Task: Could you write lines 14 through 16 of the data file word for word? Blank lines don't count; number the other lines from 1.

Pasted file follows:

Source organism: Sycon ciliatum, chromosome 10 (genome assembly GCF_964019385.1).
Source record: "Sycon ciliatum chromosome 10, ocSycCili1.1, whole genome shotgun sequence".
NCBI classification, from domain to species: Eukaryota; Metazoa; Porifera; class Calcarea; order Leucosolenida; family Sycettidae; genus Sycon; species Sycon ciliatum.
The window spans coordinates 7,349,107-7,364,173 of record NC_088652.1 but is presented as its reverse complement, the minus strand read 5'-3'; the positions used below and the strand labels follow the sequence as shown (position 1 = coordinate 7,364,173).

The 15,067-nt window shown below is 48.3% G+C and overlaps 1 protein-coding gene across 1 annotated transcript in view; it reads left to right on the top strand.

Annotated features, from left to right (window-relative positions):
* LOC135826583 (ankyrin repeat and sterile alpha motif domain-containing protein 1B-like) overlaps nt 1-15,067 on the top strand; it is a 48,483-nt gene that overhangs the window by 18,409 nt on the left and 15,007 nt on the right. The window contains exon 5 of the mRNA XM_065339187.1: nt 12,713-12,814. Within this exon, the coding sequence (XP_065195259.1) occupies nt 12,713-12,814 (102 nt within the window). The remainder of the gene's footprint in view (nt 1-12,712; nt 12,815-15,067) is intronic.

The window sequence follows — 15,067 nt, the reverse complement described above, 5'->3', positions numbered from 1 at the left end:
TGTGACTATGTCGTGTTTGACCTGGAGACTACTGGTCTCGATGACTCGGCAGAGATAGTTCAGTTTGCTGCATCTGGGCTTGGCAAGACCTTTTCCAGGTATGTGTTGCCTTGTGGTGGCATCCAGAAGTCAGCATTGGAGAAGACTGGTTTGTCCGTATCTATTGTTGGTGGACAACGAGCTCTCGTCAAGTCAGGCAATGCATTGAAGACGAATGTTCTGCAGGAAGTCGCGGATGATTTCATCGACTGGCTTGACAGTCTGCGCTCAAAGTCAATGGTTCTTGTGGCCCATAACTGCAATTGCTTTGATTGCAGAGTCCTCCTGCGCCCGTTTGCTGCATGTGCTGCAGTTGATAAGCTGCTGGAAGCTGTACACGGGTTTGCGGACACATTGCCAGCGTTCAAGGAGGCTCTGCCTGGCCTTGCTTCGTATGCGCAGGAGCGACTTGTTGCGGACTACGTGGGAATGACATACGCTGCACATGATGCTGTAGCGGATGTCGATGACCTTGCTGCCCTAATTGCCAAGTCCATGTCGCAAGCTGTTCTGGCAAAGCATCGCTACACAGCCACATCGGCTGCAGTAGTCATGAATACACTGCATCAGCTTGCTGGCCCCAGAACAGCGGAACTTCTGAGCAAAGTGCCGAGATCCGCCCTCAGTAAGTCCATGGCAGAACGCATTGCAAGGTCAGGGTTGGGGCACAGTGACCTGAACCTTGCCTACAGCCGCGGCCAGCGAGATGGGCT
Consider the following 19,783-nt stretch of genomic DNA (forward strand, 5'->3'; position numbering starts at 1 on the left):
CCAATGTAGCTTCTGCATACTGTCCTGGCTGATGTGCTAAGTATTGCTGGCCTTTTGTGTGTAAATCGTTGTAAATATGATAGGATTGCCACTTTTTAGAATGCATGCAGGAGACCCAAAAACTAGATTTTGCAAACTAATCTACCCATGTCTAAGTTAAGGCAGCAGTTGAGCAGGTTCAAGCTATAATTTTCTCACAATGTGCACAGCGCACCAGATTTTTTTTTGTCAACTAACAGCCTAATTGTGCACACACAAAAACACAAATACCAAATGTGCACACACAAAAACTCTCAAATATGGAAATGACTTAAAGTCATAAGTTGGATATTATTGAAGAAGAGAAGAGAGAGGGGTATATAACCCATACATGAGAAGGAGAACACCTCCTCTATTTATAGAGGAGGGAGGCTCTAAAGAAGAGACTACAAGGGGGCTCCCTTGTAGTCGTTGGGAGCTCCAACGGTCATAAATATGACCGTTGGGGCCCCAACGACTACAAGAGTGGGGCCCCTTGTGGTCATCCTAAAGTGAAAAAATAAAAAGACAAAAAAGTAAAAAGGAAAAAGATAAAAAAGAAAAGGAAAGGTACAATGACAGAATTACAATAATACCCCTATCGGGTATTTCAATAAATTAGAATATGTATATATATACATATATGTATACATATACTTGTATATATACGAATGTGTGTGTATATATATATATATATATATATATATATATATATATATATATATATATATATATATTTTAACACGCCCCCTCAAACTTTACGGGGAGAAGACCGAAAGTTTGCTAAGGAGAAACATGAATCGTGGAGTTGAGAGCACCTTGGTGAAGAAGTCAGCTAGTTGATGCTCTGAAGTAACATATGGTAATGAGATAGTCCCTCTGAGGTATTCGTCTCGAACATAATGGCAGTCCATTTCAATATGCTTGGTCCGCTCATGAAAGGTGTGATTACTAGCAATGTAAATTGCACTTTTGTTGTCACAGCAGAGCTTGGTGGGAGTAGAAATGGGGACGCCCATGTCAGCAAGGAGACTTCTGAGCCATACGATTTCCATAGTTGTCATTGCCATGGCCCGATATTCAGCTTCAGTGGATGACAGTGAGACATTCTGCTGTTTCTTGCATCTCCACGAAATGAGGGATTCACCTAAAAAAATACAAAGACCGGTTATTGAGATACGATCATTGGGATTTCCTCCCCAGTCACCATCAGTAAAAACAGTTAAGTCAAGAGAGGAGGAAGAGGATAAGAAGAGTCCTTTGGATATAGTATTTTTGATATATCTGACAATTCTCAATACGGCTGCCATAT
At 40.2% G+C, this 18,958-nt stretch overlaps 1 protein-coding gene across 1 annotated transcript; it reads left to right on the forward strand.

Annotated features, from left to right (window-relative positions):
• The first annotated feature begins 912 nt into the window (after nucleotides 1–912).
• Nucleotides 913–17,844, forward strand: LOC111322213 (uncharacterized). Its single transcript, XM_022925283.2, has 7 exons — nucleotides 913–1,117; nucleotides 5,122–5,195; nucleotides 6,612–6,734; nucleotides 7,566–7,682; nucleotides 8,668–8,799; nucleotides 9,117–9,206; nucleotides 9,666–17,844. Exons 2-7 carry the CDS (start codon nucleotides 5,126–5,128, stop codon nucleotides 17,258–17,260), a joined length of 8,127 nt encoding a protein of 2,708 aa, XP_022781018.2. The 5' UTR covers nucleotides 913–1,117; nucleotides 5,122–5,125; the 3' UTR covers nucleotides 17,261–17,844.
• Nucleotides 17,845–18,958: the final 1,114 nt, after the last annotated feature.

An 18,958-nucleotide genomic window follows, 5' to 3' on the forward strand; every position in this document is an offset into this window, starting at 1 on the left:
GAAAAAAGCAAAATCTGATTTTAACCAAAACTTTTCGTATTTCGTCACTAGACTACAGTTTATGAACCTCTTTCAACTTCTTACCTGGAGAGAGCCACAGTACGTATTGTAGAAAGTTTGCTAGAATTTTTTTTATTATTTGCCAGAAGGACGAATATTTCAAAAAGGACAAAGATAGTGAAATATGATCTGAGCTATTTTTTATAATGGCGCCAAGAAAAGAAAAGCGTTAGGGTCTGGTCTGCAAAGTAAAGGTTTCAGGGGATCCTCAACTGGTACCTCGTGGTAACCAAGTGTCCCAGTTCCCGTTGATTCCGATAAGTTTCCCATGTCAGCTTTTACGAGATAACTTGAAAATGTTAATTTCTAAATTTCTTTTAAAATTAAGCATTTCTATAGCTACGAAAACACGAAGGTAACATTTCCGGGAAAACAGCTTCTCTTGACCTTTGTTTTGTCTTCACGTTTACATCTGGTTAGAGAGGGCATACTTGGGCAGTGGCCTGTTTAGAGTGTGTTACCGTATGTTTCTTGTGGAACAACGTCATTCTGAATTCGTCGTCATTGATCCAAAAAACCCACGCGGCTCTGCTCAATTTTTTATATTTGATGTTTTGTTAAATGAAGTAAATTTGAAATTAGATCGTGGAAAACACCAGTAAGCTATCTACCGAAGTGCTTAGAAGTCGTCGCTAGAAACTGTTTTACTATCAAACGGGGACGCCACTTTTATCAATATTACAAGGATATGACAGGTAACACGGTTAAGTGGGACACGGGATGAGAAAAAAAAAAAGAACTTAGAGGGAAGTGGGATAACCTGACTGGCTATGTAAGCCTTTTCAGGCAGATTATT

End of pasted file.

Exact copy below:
• The first annotated feature begins 912 nt into the window (after nucleotides 1–912).
• Nucleotides 913–17,844, forward strand: LOC111322213 (uncharacterized). Its single transcript, XM_022925283.2, has 7 exons — nucleotides 913–1,117; nucleotides 5,122–5,195; nucleotides 6,612–6,734; nucleotides 7,566–7,682; nucleotides 8,668–8,799; nucleotides 9,117–9,206; nucleotides 9,666–17,844. Exons 2-7 carry the CDS (start codon nucleotides 5,126–5,128, stop codon nucleotides 17,258–17,260), a joined length of 8,127 nt encoding a protein of 2,708 aa, XP_022781018.2. The 5' UTR covers nucleotides 913–1,117; nucleotides 5,122–5,125; the 3' UTR covers nucleotides 17,261–17,844.
• Nucleotides 17,845–18,958: the final 1,114 nt, after the last annotated feature.